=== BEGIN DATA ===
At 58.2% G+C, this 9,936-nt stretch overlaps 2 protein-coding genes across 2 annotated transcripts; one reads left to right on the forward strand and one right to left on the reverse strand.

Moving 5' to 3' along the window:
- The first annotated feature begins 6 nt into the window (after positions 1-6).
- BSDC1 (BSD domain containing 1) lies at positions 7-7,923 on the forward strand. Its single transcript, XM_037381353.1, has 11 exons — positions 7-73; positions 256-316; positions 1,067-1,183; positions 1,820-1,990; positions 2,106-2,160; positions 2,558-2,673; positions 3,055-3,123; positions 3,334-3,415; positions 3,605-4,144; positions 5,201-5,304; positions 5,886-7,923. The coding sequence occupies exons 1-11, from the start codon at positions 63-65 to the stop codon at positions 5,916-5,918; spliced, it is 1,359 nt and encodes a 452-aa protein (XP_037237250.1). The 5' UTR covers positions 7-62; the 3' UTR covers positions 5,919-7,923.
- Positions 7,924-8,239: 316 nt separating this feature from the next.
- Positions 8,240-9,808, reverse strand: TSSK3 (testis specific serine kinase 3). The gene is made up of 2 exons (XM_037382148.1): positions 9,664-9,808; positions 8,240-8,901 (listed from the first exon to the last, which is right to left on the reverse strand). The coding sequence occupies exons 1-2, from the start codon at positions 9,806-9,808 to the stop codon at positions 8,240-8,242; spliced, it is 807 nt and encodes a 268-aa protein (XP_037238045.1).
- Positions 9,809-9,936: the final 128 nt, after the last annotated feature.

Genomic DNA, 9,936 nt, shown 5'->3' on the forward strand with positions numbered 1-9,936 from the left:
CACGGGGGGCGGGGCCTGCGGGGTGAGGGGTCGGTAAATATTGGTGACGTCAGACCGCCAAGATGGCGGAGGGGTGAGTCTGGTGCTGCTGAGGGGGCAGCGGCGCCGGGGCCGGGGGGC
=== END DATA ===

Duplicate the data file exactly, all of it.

At 58.2% G+C, this 9,936-nt stretch overlaps 2 protein-coding genes across 2 annotated transcripts; one reads left to right on the forward strand and one right to left on the reverse strand.

Moving 5' to 3' along the window:
- The first annotated feature begins 6 nt into the window (after positions 1-6).
- BSDC1 (BSD domain containing 1) lies at positions 7-7,923 on the forward strand. Its single transcript, XM_037381353.1, has 11 exons — positions 7-73; positions 256-316; positions 1,067-1,183; positions 1,820-1,990; positions 2,106-2,160; positions 2,558-2,673; positions 3,055-3,123; positions 3,334-3,415; positions 3,605-4,144; positions 5,201-5,304; positions 5,886-7,923. The coding sequence occupies exons 1-11, from the start codon at positions 63-65 to the stop codon at positions 5,916-5,918; spliced, it is 1,359 nt and encodes a 452-aa protein (XP_037237250.1). The 5' UTR covers positions 7-62; the 3' UTR covers positions 5,919-7,923.
- Positions 7,924-8,239: 316 nt separating this feature from the next.
- Positions 8,240-9,808, reverse strand: TSSK3 (testis specific serine kinase 3). The gene is made up of 2 exons (XM_037382148.1): positions 9,664-9,808; positions 8,240-8,901 (listed from the first exon to the last, which is right to left on the reverse strand). The coding sequence occupies exons 1-2, from the start codon at positions 9,806-9,808 to the stop codon at positions 8,240-8,242; spliced, it is 807 nt and encodes a 268-aa protein (XP_037238045.1).
- Positions 9,809-9,936: the final 128 nt, after the last annotated feature.

Genomic DNA, 9,936 nt, shown 5'->3' on the forward strand with positions numbered 1-9,936 from the left:
CACGGGGGGCGGGGCCTGCGGGGTGAGGGGTCGGTAAATATTGGTGACGTCAGACCGCCAAGATGGCGGAGGGGTGAGTCTGGTGCTGCTGAGGGGGCAGCGGCGCCGGGGCCGGGGGGC